Christopher: I would say any negative impact that had on me was that I didn’t know how to interact with men. But that’s normal for boys who are victims of abuse. Between not having friends because you’re afraid to bring your friends over to your house and (not to mention) boys who are victims of trauma can’t tell the difference between other boys trying to be friends with them in a playful way AND abuse. They (we) don’t know how to draw those distinctions.
I did also actually believe growing up that men are genetically inferior to women.
Diane: Has your mind changed?
Christopher: Yeah. That belief doesn’t serve men or women. The assumption that women are inherently nurturing and men are inherently terrible, does a disservice. Not just to men, but to women in particular. If women are expected to be nurturing all the time, what can they do except nurture?
Diane: Great point. I remember in that post you said something about how kind the women were to you in the shelter.
Christopher: They all were. They were all very, very kind. I learned how to cook. I got to have conversations with people that I never thought I would about topics like stalking. Not everyone there (in the shelter) was there because their boyfriends or their husbands beat them. There were some people who were hiding from stalkers. They never treated me like anything other than just another human being. I know this sounds cheesy, but we used to watch Disney movies every night. They trusted me. They trusted me a lot actually. Almost like I was their brother.
Diane: Did you find you learned a lot about women in the shelter?
Elaine My Partner and I Have a Very Interesting Relationship. The Gender Dynamic Is Different
Christopher: I learned a lot about those women.
You can’t pigeonhole women. They’re all individual human beings with their own ideas, their own experiences, just like men, which is funny to say that out loud, but it’s just a lot of men don’t believe that.
Diane: I’m going to go out on a limb here and say most people think there are gender differences, whether they are even consciously aware of those thoughts. “Oh, a woman? Well, I can go to a woman for this but men are better for that.” I think that’s deeply ingrained in our consciousness.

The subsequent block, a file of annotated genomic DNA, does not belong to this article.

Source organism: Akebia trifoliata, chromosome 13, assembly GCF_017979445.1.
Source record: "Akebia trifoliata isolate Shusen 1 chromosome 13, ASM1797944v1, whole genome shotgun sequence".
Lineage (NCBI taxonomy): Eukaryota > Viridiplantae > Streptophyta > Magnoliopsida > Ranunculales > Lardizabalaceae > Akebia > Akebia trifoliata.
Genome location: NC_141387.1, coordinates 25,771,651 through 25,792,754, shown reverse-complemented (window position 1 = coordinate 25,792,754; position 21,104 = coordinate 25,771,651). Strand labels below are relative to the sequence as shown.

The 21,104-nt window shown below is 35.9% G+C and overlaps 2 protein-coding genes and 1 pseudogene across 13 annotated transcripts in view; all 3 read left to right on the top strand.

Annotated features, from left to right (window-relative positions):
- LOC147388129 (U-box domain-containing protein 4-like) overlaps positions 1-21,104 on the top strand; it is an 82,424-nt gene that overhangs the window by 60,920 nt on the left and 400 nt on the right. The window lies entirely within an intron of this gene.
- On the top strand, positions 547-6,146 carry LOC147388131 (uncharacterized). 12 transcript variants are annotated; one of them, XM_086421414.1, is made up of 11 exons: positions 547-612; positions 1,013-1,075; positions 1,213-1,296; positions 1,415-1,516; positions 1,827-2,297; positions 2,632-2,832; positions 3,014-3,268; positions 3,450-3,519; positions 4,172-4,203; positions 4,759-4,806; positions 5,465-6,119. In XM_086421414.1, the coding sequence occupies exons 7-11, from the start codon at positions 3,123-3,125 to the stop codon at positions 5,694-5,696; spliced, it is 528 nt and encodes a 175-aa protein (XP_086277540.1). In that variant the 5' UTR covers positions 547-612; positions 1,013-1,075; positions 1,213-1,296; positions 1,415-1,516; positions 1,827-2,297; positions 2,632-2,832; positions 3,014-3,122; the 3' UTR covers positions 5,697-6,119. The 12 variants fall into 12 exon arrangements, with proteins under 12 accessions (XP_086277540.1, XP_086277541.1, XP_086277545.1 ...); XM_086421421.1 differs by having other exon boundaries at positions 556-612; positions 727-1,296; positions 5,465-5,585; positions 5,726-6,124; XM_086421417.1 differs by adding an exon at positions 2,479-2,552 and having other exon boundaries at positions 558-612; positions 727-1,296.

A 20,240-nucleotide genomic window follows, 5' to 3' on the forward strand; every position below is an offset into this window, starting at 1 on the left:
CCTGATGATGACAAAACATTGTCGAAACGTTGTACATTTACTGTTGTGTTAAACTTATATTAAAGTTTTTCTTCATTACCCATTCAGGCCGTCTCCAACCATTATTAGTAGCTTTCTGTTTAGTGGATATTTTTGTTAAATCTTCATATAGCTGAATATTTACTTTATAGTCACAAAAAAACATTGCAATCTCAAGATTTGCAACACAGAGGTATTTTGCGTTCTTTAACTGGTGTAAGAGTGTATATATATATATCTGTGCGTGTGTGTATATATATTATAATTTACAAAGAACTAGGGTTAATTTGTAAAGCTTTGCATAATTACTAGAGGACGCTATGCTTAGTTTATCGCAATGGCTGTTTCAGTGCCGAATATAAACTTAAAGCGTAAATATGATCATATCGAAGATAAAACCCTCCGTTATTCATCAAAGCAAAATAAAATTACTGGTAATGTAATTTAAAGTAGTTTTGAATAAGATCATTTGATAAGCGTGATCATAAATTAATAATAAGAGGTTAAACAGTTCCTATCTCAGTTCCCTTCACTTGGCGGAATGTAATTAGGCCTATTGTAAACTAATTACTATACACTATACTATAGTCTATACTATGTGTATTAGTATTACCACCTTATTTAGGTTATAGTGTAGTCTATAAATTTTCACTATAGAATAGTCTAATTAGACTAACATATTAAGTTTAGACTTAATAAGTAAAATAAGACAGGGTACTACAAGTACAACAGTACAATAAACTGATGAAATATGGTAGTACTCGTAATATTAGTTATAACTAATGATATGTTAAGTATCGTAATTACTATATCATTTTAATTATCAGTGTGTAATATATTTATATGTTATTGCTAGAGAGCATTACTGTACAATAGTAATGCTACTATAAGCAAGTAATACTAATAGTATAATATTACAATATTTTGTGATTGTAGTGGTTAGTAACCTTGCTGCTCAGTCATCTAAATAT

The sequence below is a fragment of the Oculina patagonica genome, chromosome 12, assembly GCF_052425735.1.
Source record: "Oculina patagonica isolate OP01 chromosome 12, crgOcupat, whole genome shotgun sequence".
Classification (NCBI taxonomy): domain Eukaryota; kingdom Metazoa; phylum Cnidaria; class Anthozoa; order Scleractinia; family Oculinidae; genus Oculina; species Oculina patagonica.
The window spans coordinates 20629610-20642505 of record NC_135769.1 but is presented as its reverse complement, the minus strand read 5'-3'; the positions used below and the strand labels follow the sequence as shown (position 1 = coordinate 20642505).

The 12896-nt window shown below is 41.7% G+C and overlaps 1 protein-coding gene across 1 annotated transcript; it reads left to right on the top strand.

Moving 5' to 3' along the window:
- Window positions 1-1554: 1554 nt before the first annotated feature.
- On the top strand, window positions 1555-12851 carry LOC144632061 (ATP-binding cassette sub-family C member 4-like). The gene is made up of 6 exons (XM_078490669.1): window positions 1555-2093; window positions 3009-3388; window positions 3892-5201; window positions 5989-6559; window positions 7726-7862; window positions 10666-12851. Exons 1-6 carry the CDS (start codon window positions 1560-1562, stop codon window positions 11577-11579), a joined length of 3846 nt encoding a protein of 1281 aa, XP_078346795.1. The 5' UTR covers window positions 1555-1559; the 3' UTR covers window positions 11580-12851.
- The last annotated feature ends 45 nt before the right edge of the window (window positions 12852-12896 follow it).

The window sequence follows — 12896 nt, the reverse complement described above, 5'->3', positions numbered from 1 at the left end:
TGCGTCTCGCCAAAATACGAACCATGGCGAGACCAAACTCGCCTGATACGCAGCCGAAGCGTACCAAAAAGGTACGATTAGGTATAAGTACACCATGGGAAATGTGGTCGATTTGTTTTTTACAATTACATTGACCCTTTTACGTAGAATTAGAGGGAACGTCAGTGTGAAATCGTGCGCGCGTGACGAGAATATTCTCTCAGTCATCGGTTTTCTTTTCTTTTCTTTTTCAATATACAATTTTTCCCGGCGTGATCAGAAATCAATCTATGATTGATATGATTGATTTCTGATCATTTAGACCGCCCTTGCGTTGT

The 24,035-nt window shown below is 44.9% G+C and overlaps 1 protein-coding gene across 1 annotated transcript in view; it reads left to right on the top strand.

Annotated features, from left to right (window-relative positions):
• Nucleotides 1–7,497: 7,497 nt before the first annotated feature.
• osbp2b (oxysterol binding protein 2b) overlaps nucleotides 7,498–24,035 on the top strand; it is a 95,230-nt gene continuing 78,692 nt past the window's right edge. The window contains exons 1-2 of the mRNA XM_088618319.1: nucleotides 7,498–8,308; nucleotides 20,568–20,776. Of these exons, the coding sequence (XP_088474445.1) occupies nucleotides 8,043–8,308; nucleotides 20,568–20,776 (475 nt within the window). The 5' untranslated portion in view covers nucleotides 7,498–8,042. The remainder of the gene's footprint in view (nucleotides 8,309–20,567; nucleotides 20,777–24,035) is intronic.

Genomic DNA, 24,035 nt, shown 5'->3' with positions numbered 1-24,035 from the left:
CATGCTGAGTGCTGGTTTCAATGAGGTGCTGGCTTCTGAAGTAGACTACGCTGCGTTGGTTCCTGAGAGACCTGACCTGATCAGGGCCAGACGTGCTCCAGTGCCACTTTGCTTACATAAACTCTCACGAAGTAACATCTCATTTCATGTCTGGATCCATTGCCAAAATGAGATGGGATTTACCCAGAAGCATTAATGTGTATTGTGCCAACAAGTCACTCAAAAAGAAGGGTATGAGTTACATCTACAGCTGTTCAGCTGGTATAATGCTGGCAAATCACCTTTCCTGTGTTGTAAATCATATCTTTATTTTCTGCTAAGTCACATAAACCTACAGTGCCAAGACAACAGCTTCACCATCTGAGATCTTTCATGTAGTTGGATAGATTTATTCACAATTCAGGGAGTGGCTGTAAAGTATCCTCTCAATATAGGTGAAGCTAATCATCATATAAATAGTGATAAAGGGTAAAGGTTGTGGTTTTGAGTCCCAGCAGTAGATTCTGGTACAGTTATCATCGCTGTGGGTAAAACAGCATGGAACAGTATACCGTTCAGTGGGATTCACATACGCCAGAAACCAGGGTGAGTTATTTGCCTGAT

Christopher: It is. And it’s funny because Elaine my partner and I have a very interesting relationship. The gender dynamic is different. She makes a lot more money than I do, and she always has. She lived comfortably growing up. She never learned to cook. I cook. We go back and forth on housework. I still do “the man” things like install all the appliances, fix the things.
Sometimes I’ll joke and say, “Yay, I’m still useful as a man.” Once, she said, “Yeah, what would I do without you with those things?” And I said, “Probably look it up and figure out how to do it on your own.”
She thought about it too, and she’s like, “That’s right. I could just do this on my own.” And I’ll say, “Well, I can show you how to use the power tool.”
Diane: Does she take you up on that? Do you show her how to use the power tool?
Christopher: Yeah, sometimes, but on the other hand, she’s a very logical, and she’s very much a problem solver. And so for her, it’s just like, “Mmmm, Chris knows how to do this.”
“I Worked the Factory Floor in a Book Plant … That Probably Was the Most Macho Environment I’d Ever Worked in”
Diane: This is one he can solve. Yeah. You also mentioned about having a lot of “man” jobs.
Christopher: It’s true.
Diane: Were you drawn to those or were they the only ones available at the time?
Christopher: Available at the time. Although I did work in the food service industry, briefly, as a cook. All the wait staff, with the exception of maybe one person, were women. The women who were waitresses were the most stereotypically feminine and even more so, were the hostesses—the first people you see when you get in the door.